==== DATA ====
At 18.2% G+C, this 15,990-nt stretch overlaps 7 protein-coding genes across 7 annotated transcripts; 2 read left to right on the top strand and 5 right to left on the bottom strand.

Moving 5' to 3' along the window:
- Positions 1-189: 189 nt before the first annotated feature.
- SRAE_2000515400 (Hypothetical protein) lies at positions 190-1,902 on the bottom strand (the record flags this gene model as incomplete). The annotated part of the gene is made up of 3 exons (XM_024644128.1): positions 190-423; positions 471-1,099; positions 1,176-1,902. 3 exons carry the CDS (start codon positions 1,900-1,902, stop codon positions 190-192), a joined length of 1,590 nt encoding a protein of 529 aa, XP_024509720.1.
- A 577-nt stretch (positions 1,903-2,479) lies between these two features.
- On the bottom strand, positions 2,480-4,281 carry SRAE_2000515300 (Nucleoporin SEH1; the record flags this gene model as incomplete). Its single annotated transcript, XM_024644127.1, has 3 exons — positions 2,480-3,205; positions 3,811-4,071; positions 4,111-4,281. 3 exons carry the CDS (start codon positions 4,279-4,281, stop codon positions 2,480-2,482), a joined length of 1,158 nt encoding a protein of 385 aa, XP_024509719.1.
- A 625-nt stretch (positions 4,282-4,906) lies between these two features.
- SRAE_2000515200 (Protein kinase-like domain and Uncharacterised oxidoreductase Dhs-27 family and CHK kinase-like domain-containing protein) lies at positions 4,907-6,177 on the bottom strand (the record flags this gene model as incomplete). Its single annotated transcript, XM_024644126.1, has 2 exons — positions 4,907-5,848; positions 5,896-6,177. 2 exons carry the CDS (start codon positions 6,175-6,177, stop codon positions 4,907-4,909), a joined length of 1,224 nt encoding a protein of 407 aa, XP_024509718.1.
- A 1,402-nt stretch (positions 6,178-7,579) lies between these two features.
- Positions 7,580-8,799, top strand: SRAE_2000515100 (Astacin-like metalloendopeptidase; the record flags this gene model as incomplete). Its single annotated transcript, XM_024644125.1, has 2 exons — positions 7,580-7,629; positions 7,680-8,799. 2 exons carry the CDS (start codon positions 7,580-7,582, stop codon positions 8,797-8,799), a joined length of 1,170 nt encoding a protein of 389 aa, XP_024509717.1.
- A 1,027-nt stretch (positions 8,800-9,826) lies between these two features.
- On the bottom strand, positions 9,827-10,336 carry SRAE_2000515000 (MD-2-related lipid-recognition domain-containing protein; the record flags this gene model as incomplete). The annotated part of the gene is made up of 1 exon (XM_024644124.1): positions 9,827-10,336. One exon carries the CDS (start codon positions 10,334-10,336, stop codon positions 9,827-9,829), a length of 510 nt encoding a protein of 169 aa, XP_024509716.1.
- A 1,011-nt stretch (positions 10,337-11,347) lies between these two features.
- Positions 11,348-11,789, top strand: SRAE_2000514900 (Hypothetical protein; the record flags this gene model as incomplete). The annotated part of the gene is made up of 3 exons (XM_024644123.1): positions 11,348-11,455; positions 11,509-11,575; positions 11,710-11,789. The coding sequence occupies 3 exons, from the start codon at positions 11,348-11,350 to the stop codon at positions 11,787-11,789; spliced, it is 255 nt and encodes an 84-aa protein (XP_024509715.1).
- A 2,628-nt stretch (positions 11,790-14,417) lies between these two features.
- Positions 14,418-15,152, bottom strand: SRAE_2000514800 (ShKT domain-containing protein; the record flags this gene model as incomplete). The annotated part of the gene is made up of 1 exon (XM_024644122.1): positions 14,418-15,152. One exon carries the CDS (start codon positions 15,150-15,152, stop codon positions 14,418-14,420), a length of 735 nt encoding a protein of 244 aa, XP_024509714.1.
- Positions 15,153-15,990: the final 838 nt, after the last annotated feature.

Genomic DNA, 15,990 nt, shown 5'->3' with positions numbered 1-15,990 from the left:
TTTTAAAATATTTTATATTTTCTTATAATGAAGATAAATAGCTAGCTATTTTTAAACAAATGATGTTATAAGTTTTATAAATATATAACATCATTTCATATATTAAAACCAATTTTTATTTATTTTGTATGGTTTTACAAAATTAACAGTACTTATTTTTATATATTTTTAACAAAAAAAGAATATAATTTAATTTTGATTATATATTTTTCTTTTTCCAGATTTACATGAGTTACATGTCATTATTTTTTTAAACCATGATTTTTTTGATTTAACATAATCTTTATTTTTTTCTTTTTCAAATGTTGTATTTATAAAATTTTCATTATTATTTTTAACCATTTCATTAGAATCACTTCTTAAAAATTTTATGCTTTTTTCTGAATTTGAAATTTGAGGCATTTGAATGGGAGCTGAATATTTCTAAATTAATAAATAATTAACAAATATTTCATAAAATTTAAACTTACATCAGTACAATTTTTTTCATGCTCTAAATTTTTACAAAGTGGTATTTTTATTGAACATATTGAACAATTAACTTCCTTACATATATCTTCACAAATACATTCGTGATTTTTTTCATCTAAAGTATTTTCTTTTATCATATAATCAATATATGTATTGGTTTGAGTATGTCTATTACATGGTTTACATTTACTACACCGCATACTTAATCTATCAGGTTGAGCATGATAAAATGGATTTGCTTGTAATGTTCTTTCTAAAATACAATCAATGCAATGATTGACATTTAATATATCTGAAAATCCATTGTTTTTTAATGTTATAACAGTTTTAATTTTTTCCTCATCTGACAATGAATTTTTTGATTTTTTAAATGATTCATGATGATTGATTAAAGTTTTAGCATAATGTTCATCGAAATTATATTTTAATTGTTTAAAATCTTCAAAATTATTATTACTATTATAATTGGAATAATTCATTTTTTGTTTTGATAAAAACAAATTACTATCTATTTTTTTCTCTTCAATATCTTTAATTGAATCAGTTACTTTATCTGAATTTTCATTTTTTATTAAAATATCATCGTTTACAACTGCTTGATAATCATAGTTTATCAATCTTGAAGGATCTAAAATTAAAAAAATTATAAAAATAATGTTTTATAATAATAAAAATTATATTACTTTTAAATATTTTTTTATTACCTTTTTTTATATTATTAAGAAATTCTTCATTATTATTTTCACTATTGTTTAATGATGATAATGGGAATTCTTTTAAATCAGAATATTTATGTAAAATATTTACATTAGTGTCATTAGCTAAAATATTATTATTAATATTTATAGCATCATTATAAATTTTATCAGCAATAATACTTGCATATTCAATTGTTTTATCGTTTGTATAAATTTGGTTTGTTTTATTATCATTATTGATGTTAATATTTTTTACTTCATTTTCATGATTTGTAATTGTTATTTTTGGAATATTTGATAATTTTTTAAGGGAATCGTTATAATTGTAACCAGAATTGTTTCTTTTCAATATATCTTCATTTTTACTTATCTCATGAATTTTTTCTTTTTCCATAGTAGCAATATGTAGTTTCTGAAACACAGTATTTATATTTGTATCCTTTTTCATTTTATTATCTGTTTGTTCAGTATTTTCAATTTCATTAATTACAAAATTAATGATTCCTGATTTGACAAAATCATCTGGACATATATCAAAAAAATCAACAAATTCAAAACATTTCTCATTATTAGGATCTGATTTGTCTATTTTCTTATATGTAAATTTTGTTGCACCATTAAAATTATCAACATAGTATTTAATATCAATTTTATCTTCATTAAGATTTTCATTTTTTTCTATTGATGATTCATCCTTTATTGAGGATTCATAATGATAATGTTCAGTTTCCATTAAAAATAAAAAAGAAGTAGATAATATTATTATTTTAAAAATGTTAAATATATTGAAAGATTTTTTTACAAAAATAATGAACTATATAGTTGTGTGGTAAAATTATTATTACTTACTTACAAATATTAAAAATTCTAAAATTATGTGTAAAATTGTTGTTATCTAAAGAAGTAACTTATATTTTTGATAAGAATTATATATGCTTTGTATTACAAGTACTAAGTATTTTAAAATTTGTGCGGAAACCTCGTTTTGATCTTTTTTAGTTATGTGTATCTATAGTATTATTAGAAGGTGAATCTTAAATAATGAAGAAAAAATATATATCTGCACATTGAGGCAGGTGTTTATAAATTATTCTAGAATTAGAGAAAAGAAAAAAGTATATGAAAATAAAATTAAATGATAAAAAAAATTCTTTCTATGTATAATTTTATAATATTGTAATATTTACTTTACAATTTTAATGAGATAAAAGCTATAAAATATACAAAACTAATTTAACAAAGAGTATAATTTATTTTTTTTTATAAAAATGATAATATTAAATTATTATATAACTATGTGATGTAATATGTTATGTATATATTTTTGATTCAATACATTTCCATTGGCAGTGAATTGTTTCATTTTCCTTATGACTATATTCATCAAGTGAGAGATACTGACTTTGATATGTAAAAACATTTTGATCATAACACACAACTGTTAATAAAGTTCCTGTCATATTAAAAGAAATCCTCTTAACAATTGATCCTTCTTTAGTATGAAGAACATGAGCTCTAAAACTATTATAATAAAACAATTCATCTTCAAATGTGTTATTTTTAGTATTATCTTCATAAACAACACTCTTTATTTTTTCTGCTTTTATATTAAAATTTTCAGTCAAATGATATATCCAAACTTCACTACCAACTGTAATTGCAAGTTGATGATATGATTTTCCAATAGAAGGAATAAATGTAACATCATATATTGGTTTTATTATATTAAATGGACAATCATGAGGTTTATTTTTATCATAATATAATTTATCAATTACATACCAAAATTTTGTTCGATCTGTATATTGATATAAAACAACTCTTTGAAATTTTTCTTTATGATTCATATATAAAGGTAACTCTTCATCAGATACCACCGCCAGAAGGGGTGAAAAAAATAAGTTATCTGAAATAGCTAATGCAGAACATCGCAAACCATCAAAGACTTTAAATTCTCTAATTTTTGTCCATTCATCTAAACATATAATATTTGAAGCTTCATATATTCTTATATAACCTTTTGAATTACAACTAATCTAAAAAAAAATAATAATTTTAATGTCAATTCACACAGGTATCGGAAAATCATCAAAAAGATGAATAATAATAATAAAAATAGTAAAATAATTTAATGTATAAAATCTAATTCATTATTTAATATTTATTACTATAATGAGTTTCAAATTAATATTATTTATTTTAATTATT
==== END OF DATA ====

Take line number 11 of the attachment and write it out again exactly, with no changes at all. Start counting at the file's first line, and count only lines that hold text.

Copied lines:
- A 1,027-nt stretch (positions 8,800-9,826) lies between these two features.